And of course, when you get the hero and heroine together, they can do anything. Because love crosses into physical, psychological, and social realms. And love conquers all.
What about your characters? How would they act when faced with danger and why?
Friday, July 15, 2011
The pursuit. The hunter and the hunted. Chase scenes are the primal throb of thrillers. Our palms sweat, our hearts pound and our blood races as we revel in the chase, whether by foot, animal or machine.
A good chase scene not only will have action and suspense but will also reveal character. Put Keanu Reeves, Harrison Ford, or Steve McQueen on motorcycles and you’re going to have three very different scenes. Here are a few of my favorite cinematic chases.
Raiders of the Lost Ark. A legend for all time. From “Truck? What truck?” Indiana Jones overtakes the truck by horse, tosses a few bad guys off, is shot and is thrown out the front window. The look on his face when the hood ornament bends and cracks off is classic Indy. Before the scene is over, Indiana Jones makes his way under the truck and then uses his whip to be dragged behind the truck before climbing back on and regaining control.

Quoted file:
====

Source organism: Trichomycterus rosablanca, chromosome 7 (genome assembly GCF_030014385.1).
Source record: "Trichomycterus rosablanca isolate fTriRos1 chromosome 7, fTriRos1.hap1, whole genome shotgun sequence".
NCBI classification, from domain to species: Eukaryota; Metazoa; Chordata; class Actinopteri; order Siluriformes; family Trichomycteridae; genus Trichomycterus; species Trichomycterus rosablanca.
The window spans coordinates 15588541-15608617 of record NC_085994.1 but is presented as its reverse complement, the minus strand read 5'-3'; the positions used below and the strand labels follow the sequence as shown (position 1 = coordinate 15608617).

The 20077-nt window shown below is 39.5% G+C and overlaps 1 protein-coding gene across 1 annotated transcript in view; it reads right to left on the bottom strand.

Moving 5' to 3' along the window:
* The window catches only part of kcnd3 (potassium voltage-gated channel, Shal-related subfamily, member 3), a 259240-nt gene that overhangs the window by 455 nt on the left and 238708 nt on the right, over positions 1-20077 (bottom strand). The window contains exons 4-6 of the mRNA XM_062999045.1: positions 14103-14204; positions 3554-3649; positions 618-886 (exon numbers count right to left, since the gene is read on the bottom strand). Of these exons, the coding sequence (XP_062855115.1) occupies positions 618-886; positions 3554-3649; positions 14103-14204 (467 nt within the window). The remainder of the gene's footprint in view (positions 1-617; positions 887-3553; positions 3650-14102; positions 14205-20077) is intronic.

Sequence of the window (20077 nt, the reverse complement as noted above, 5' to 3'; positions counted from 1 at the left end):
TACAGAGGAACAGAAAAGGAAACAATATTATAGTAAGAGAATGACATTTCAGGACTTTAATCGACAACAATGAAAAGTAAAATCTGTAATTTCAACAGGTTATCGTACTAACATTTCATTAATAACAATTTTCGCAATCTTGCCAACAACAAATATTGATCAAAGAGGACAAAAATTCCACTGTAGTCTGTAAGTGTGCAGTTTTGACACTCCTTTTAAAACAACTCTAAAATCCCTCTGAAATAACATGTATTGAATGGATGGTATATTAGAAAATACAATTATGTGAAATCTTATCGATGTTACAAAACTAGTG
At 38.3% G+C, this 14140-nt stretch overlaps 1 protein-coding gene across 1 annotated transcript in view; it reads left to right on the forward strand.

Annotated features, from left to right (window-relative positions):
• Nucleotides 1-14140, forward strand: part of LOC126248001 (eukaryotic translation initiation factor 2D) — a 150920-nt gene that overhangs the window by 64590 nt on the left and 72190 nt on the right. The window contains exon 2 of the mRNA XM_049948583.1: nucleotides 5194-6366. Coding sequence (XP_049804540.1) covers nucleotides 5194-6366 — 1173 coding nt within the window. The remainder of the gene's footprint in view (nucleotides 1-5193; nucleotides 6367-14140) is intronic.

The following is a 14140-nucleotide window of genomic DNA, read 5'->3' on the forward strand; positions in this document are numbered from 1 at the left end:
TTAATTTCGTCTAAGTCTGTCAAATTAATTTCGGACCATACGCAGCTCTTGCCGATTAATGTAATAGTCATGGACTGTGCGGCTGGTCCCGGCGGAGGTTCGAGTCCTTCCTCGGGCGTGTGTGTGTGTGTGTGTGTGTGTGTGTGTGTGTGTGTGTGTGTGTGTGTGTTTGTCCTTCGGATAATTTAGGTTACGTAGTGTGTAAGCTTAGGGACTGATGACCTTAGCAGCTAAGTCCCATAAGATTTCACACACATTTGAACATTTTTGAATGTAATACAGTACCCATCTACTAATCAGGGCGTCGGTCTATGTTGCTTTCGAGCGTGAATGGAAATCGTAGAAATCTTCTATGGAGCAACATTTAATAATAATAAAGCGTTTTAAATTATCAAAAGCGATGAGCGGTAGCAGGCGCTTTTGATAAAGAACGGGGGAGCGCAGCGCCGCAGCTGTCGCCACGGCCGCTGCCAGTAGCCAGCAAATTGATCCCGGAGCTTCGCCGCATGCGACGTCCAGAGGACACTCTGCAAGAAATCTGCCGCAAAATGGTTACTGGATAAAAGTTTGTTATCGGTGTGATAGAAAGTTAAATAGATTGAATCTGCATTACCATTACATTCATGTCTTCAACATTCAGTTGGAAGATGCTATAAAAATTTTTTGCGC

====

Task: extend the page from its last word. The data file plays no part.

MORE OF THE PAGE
The Italian Job. Most fun. Mini Coopers driven where no car dares to tread including the LA subway.
Return of the Jedi. Obstacle course. Luke and Leia race on flying speeder bikes through a dense forest with Storm Troopers smacking into trees.
Bourne Ultimatum. Wings on feet. Bourne’s breathtaking foot race across the roofs of buildings in Tangier makes one think he stole the god Mercury’s winged shoes.
Live Free or Die Hard. Best knock down. After being chased throughout DC, Bruce Willis’s John McClane takes out the pursuing helicopter with a car.
Live and Let Die. Spectacular boat chase. Have to list at least one James Bond movie. Gotta love speed boats peeling around the Louisiana bayou with one ending up in a pool and Bond leapfrogging in a boat over the redneck sheriff’s patrol car.
As an aside and on a lighter side, I also want to pay homage to the chase scene in What’s Up Doc? when Barbra Streisand and Ryan O’Neal drive a Volkswagen Beetle down San Francisco’s famous ‘Lombard Street’. Hysterical.
What are your favorite chase scenes, whether cinematic or literary?